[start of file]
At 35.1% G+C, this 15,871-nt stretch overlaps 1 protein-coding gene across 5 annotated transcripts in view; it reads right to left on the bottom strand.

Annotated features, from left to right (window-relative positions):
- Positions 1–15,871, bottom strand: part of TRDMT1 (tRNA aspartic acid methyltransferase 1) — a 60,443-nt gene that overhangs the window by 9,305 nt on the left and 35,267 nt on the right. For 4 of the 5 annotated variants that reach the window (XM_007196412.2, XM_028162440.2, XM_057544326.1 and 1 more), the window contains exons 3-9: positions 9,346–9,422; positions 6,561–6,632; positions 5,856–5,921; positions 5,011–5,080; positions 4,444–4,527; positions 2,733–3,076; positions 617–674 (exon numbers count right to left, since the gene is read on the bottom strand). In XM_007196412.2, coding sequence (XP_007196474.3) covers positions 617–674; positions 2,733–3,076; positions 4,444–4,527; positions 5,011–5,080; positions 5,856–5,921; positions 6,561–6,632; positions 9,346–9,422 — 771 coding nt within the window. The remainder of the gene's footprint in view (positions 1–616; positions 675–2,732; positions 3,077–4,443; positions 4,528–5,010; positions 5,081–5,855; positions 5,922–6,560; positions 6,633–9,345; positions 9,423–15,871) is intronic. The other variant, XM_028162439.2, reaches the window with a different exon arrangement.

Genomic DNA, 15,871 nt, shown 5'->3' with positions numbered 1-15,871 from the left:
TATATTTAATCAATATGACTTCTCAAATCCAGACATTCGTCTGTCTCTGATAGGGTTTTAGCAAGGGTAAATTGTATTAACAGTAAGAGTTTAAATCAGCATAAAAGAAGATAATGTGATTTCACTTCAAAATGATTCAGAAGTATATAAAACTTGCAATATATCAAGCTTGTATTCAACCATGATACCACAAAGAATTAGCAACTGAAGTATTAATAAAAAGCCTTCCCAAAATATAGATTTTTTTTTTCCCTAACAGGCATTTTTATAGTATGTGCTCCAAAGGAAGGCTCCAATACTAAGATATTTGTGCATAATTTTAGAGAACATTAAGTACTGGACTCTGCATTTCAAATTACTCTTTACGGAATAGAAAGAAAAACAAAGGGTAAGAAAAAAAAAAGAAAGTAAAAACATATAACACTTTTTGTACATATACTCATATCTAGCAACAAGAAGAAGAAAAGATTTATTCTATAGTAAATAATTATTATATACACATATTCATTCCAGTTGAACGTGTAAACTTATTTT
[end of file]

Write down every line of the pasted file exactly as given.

At 35.1% G+C, this 15,871-nt stretch overlaps 1 protein-coding gene across 5 annotated transcripts in view; it reads right to left on the bottom strand.

Annotated features, from left to right (window-relative positions):
- Positions 1–15,871, bottom strand: part of TRDMT1 (tRNA aspartic acid methyltransferase 1) — a 60,443-nt gene that overhangs the window by 9,305 nt on the left and 35,267 nt on the right. For 4 of the 5 annotated variants that reach the window (XM_007196412.2, XM_028162440.2, XM_057544326.1 and 1 more), the window contains exons 3-9: positions 9,346–9,422; positions 6,561–6,632; positions 5,856–5,921; positions 5,011–5,080; positions 4,444–4,527; positions 2,733–3,076; positions 617–674 (exon numbers count right to left, since the gene is read on the bottom strand). In XM_007196412.2, coding sequence (XP_007196474.3) covers positions 617–674; positions 2,733–3,076; positions 4,444–4,527; positions 5,011–5,080; positions 5,856–5,921; positions 6,561–6,632; positions 9,346–9,422 — 771 coding nt within the window. The remainder of the gene's footprint in view (positions 1–616; positions 675–2,732; positions 3,077–4,443; positions 4,528–5,010; positions 5,081–5,855; positions 5,922–6,560; positions 6,633–9,345; positions 9,423–15,871) is intronic. The other variant, XM_028162439.2, reaches the window with a different exon arrangement.

Genomic DNA, 15,871 nt, shown 5'->3' with positions numbered 1-15,871 from the left:
TATATTTAATCAATATGACTTCTCAAATCCAGACATTCGTCTGTCTCTGATAGGGTTTTAGCAAGGGTAAATTGTATTAACAGTAAGAGTTTAAATCAGCATAAAAGAAGATAATGTGATTTCACTTCAAAATGATTCAGAAGTATATAAAACTTGCAATATATCAAGCTTGTATTCAACCATGATACCACAAAGAATTAGCAACTGAAGTATTAATAAAAAGCCTTCCCAAAATATAGATTTTTTTTTTCCCTAACAGGCATTTTTATAGTATGTGCTCCAAAGGAAGGCTCCAATACTAAGATATTTGTGCATAATTTTAGAGAACATTAAGTACTGGACTCTGCATTTCAAATTACTCTTTACGGAATAGAAAGAAAAACAAAGGGTAAGAAAAAAAAAAGAAAGTAAAAACATATAACACTTTTTGTACATATACTCATATCTAGCAACAAGAAGAAGAAAAGATTTATTCTATAGTAAATAATTATTATATACACATATTCATTCCAGTTGAACGTGTAAACTTATTTT